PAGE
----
How do you deal with a sleeping employee?

How do you deal with a sleeping employee?

“Offer suggestions to help, and remind the employee that sleeping on the job is unacceptable and what the consequences will be.” Once a manager has identified the reason for the sleepiness, the next task is deciding how best to address it—whether that means discipline, support for the worker or something else.

Is it safe for an employee to sue their employer?

To be fair, this week I’ll talk about the other side — four reasons why employees shouldn’t be too quick to sue their employers. DISCLAIMER: I am a defense lawyer. That means that, in any kind of workplace legal dispute, I am on the employer’s side, not the employee’s side. Always.

Can a company sue an employee for stealing property?

In the event that an employee wrongfully keeps company property, the company can sue the employee. The company’s demand can be for the return of the property or the monetary value of the property. Intentional destruction of property is also grounds for lawsuit. Sue Your Employee For Intentional Interference With Business Relationships

When to think twice about suing your employer?

If you sue your employer, it won’t be enough for you to prove that your employer made the wrong decision, or even that your employer was a no-goodnik. If you don’t have a valid legal claim against your employer, then you will ultimately lose your case. One big reason to think twice before you sue.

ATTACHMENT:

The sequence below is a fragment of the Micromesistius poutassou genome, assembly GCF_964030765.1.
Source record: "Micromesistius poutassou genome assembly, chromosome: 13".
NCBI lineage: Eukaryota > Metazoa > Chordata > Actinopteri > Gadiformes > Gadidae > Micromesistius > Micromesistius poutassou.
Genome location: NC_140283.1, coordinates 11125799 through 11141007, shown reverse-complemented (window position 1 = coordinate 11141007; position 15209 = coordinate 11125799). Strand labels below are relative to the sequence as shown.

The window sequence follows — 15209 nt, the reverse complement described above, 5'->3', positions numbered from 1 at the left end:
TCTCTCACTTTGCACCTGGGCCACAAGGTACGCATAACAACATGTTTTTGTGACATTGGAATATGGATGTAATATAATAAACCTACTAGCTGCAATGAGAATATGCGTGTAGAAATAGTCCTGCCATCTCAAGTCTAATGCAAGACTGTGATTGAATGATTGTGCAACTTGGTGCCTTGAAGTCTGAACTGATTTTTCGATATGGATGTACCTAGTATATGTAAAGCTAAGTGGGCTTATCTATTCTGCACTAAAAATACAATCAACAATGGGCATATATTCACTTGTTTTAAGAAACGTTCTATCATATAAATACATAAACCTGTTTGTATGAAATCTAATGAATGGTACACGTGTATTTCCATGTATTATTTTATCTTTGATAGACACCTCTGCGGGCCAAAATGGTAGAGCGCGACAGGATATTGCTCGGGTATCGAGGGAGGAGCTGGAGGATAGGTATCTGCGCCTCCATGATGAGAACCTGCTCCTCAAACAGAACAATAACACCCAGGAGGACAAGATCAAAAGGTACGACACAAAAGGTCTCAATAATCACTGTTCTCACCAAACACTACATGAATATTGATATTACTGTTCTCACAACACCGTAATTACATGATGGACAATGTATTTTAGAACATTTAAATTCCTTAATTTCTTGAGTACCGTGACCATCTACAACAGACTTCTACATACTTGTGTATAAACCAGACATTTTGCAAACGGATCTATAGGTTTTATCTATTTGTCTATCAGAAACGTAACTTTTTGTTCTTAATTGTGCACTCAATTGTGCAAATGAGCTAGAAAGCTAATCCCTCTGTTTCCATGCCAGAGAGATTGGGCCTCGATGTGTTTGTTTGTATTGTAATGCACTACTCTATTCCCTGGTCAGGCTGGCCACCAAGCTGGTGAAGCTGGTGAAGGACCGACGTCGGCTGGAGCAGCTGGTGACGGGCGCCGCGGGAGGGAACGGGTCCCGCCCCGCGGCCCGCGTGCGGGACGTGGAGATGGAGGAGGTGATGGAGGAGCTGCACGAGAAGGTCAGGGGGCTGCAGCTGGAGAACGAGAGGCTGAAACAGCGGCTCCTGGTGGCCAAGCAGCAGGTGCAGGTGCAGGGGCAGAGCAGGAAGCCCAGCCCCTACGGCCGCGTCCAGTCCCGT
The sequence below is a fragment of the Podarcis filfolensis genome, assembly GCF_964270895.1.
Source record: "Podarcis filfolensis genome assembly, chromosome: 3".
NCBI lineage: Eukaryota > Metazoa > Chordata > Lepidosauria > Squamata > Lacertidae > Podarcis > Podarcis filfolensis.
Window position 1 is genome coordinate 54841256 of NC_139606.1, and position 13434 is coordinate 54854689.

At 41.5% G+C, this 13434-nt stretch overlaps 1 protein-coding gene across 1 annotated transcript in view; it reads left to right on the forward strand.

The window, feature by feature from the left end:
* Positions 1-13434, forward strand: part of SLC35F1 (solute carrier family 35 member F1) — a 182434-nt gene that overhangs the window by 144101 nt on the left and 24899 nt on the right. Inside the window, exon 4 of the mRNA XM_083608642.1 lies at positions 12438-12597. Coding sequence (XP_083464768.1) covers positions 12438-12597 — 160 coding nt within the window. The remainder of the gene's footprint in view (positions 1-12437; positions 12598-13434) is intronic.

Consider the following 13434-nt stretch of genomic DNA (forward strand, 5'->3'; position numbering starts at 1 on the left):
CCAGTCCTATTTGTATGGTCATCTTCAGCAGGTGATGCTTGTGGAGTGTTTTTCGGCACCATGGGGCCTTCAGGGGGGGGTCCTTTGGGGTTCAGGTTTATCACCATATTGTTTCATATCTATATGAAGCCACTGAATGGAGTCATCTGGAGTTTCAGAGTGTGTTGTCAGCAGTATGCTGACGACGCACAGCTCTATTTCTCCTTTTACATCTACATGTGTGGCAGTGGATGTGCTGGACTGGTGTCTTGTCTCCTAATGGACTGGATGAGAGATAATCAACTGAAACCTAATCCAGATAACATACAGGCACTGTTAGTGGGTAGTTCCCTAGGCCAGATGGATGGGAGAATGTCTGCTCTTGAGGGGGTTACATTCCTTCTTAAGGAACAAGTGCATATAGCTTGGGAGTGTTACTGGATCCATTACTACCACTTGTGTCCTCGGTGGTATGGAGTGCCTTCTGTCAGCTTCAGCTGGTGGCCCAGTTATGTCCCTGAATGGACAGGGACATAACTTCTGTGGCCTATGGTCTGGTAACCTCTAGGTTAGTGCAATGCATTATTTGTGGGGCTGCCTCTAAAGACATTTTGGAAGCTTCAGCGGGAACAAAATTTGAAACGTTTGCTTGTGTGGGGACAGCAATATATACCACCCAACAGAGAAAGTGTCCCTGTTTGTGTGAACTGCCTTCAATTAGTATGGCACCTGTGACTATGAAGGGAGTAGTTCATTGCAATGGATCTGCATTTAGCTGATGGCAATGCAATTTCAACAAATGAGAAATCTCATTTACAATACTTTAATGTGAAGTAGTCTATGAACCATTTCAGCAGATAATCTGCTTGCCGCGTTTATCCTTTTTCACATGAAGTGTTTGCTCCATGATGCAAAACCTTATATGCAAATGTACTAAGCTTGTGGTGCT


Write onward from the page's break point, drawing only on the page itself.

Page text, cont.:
When to sue an employer for pay discrimination?

If so, you will likely have to file a charge of discrimination with the EEOC before filing a job discrimination lawsuit against your former employer. Again, the exception is violations of the Equal Pay Act, in which case, you are not required to file a charge, provided that you file your suit within two years of the pay discrimination.

Why do I want to sue my former employer?

I’m a plaintiff’s employment lawyer and over the last few years I’ve talked to thousands of people about why they want to sue their former employer. In doing so, I’ve learned that employees sue for a variety of reasons, and people in HR should be aware of the main ones so they can prevent these situations from arising in the first place. 1.

Can a employer sue an employee for theft?

AN EMPLOYER MAY SUE AN EMPLOYEE FOR… Of course, if an employee has stolen a computer, printer, or other tangible equipment, an employer is able to sue an employee for theft. An employer may also file suit against an employee who destroyed property or equipment.

When to sue an employer for emotional distress?

If you started having panic attacks that led to fainting, you might have a case. In this type of situation, the physical injury is a direct result of emotional distress. But if an employer screams and makes threats at an employee, this might not count as outrageous conduct.

Can a employer sue an employee for misappropriation?

This is illegal and could be considered some form of misappropriation, conversion or theft, and an employer would have grounds to sue a former employee based on these actions. AN EMPLOYER MAY SUE AN EMPLOYEE FOR… Theft of Trade Secrets